Even those who know in advance how this novel ends, by hearsay or because they have seen the blockbuster movie version that starred Albert Finney as Hercule Poirot, can find a lot to appreciate in its virtuoso display of economical construction and intricate clueing. To be sure, in her delineation of character, Christie applies a very extreme sort of economy: None of the window mannequins who people this tale has an ounce more substance than he or she needs to hold up the most threadbare cloak of homicidal motive. Nor, in setting those characters in motion, does Christie offer more than a polite nod in the direction of social or situational realism. Yet, once entrusted to her narrative care, a reader comes to view those and other conventional literary considerations as extraneous to the business at hand. What matters, instead, are the details—the minute particulars that ordinarily wouldn’t matter at all, but that attain an engrossing, revelatory power once the spotlight of a criminal investigation shines upon them. Why is there a spot of grease on that Hungarian passport? To whom does this handkerchief, the one that’s monogrammed with the letter H, belong? When did the victim’s watch stop, and does that time coincide with the time of his killing?
And the victim himself? He’s a mere vehicle, a purely synthetic contrivance. Taking a cue from the Lindbergh kidnapping case, Christie posits a man who once abducted and murdered a child named Daisy Armstrong. She then places that fiend on a train, the renowned Orient Express, and surrounds him with fellow passengers who each have a connection to the Armstrong affair. When he turns up dead one morning, with numerous stab wounds in his gut—enough of them to give new meaning to the word “overkill”—there are plenty of suspects to interview and plenty of clues to ponder. Foul weather in the Balkans halts the train on its journey from Istanbul to Paris, but Poirot is onboard to keep the murder inquiry on track. Poirot’s presence on the scene counts as another contrivance, in a novel that relies on flagrant plot gimmicks even more than most novels by Christie do. But the transparently contrived nature of Christie’s plotting in this work only serves to put her greatest strength in high relief. Christie might stretch and indeed cross the bounds of probability, but she achieves with enviable ease what every fiction writer at some level yearns to accomplish: She creates a world where the most mundane facts routinely take on a vivid and telling significance.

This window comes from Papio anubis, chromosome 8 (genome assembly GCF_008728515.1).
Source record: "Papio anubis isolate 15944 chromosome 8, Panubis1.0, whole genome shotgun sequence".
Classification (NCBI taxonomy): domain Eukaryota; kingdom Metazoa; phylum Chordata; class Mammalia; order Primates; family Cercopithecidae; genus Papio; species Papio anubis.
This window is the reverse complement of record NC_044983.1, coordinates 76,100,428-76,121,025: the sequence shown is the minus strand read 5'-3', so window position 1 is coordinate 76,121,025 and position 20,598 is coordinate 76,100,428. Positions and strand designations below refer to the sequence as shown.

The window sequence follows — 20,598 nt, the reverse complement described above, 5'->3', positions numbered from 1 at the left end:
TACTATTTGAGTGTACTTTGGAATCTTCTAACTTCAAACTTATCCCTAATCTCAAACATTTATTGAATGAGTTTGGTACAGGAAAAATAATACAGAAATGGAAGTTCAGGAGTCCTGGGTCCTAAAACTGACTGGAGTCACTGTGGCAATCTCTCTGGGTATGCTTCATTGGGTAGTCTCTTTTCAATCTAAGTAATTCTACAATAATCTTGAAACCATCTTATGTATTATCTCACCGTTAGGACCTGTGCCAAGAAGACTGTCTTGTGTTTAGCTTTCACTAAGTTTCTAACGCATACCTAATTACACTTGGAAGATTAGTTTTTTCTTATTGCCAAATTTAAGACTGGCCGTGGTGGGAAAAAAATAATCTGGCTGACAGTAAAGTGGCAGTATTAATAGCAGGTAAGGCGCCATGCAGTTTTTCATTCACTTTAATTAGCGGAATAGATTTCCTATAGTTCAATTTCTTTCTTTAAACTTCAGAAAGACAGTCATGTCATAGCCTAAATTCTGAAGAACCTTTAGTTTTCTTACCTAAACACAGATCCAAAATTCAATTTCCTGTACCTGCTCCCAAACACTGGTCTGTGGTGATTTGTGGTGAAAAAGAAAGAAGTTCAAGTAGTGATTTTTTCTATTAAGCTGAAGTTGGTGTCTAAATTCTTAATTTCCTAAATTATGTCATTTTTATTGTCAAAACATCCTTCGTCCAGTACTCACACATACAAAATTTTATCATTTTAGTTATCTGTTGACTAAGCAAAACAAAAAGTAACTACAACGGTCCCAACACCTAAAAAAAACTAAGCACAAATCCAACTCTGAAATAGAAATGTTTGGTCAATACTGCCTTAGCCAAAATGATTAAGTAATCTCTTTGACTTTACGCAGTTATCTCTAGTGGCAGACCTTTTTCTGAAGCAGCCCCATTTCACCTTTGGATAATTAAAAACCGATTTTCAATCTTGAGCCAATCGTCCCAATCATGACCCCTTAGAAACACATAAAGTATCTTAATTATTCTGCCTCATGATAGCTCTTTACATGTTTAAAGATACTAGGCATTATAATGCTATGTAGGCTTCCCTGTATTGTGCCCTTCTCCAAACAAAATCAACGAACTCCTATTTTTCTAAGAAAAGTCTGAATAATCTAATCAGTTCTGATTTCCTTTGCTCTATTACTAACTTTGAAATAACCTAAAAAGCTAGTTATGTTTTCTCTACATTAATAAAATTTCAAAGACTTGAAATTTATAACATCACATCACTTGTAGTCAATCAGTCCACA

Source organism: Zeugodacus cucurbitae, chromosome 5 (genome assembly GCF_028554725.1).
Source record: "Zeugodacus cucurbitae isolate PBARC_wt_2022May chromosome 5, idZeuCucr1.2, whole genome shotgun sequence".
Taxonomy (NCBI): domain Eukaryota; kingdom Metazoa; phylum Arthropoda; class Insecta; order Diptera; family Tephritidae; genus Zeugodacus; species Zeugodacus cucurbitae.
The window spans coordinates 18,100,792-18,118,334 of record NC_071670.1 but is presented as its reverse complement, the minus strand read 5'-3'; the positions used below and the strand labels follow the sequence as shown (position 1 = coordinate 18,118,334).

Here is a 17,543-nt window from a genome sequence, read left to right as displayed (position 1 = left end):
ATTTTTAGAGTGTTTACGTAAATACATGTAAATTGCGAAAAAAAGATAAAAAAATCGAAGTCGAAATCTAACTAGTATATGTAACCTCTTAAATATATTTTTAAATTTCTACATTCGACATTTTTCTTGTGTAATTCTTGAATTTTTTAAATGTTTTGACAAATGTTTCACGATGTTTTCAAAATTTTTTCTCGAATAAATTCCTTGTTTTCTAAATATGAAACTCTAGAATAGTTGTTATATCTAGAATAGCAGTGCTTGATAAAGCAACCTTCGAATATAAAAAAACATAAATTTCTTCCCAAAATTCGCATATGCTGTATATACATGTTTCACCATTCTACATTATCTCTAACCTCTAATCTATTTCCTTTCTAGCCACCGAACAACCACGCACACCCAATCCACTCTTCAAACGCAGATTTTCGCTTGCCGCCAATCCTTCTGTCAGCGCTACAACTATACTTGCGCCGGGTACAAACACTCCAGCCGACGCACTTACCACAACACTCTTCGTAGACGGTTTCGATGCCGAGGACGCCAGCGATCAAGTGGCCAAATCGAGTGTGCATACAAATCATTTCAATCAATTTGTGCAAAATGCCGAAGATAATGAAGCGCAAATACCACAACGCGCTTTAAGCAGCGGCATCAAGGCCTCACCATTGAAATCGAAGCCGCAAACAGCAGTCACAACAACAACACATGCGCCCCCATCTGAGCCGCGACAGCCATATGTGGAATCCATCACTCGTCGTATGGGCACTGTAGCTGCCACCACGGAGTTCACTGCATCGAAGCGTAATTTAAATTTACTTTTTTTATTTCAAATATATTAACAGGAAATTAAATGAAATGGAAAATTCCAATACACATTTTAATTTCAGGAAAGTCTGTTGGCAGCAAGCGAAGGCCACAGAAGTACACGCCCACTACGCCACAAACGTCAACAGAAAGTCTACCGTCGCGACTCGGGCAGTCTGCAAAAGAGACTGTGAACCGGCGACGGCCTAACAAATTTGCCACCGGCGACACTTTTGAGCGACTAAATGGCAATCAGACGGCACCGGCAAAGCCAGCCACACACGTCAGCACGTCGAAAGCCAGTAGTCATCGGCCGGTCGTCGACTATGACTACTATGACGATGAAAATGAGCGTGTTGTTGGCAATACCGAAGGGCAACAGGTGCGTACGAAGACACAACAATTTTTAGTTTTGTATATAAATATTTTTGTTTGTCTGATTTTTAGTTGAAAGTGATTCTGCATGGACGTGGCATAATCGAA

[ADDENDUM: Today, three quarters of a century after its publication, Murder on the Orient Express enjoys an iconic status in popular culture. It’s a touchstone that anyone can, well, touch in order to summon forth a slew of old-fashioned murder-mystery tropes. Despite the flat quality of its characters, moreover, the urge to bring them to life has been quite strong. In addition to the glossy Hollywood adaptation of the book, directed by Sidney Lumet and released in 1974 to much acclaim, there was an American made-for-TV version, as well as a version made as part of the long-running British TV series Agatha Christie’s Poirot. A mystery-movie spoof, Murder by Death (1976), drew generously from the Christie novel, and an episode of the sketch-comedy series SCTV similarly honored the tale by subjecting it to parodic treatment. And if a final proof of the story’s enduring appeal is necessary, it arguably comes in the form of Agatha Christie: Murder on the Orient Express (2006), a point-and-click computer game. The Orient Express itself is long gone, as are many other features of the genteel world of which it was a part. But the world that Christie contrived in Orient Express goes on—in print, on film, and through the pointing and clicking of PC gamers.]